Late Saturday night, on the eve of a crucial vote to choose Iraq's next prime minister, a senior Iraqi politician's cellphone rang. A supporter of the Shiite cleric Moktada al-Sadr was on the line with a threat. "He said that there's going to be a civil war among the Shia" if Sadr's preferred candidate was not confirmed, the politician said.
Less than 12 hours later, and after many similar calls to top Shiite leaders, Sadr got his wish. The widely favored candidate lost by one vote, and Ibrahim al-Jaafari, the interim prime minister, was anointed as Iraq's next leader. "Everyone was stunned; it was a coup d'état," said the politician, a senior member of the main Shiite political coalition, the United Iraqi Alliance. It was a crowning moment for Sadr, whose sudden rise to political power poses a stark new set of challenges for Iraq's fledgling democracy. The man who led the Mahdi Army militia's two deadly uprisings against American troops in 2004 now controls 32 seats in Iraq's Parliament, enough to be a kingmaker.
The insurgency is increasingly optimistic about victory. Such self-confidence was not there when the war was conceived as an open-ended jihad against an occupier they believed was determined to stay. Optimism stems from a conviction the legitimacy of jihad is now beyond doubt, institutions established under the occupation are fragile and irreparably illegitimate, and the war of attrition against U.S. forces is succeeding.
...With the US Army vastly overextended in Iraq and Iran's friends in power in Baghdad, the Iranians apparently feel confident that the United States will take no action to stop them if they try to make a nuclear weapon. This is only one little-noticed consequence of America's failure in Iraq. We invaded Iraq to protect ourselves against nonexistent WMDs and to promote democracy. Democracy in Iraq brought to power Iran's allies, who are in a position to ignite an uprising against American troops that would make the current problems with the Sunni insurgency seem insignificant. Iran, in effect, holds the US hostage in Iraq, and as a consequence we have no good military or nonmilitary options in dealing with the problem of Iran's nuclear facilities. Unlike the 1979 hostage crisis, we did this to ourselves.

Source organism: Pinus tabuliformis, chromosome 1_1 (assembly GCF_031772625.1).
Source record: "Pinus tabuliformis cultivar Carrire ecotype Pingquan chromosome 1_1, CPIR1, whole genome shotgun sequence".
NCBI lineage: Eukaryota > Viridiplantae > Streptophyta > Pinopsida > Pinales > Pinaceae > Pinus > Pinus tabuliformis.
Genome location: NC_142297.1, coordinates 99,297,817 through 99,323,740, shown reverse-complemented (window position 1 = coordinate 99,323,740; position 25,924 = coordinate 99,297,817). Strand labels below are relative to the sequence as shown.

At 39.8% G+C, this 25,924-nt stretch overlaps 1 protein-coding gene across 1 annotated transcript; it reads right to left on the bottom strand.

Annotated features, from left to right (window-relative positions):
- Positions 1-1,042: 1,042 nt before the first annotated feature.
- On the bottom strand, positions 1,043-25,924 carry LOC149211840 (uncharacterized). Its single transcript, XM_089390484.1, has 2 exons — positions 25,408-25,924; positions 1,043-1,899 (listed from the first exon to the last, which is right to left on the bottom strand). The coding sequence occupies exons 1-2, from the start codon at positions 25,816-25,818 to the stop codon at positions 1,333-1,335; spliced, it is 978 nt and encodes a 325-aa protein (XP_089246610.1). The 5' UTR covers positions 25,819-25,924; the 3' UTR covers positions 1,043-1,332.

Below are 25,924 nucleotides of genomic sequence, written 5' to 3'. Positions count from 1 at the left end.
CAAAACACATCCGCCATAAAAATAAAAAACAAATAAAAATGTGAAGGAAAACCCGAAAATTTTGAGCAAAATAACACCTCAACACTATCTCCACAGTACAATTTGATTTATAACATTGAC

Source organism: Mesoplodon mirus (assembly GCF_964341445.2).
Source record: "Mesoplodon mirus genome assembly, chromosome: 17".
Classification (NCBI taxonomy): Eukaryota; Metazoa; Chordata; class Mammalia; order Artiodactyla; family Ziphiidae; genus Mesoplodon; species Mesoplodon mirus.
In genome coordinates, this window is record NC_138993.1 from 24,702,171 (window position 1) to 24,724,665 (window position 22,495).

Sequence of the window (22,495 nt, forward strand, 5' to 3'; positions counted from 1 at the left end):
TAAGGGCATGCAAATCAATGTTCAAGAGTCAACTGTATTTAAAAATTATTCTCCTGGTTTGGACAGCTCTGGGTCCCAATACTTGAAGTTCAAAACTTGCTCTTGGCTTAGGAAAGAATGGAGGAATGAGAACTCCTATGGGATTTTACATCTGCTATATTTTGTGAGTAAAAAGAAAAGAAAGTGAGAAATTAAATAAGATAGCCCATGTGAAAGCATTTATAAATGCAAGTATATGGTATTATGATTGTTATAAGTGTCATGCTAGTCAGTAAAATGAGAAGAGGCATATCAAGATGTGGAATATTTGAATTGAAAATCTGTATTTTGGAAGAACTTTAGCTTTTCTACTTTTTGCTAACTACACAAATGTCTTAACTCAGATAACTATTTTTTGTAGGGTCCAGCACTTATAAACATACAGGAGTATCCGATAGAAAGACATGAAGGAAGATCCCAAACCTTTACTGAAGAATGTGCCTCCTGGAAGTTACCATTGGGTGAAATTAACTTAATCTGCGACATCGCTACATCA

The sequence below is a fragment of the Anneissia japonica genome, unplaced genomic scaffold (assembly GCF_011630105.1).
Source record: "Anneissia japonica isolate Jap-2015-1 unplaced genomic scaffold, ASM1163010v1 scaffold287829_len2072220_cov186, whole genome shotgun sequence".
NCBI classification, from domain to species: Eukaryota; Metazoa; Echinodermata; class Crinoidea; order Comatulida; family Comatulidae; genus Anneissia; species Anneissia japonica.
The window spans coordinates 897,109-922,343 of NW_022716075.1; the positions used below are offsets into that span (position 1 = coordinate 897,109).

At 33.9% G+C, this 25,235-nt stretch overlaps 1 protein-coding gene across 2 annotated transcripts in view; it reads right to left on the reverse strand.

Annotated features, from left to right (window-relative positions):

In his State of the Union address, President Bush told his Iraq critics, "Hindsight is not wisdom and second-guessing is not a strategy." His comments are understandable. Much of the Iraq fiasco can be directly attributed to Bush's shortcomings as a leader. Having decided to invade Iraq, he failed to make sure there was adequate planning for the postwar period. He never settled bitter policy disputes among his principal aides over how postwar Iraq would be governed; and he allowed competing elements of his administration to pursue diametrically opposed policies at nearly the same time. He used jobs in the Coalition Provisional Authority to reward political loyalists who lacked professional competence, regional expertise, language skills, and, in some cases, common sense. Most serious of all, he conducted his Iraq policy with an arrogance not matched by political will or military power.
These shortcomings have led directly to the current dilemmas of the US both in Iraq and with Iran. Unless the President and his team—abetted by some oversight from Congress— are capable of examining the causes of failure in Iraq, it is hard to believe he will be able to manage the far more serious problem with Iran.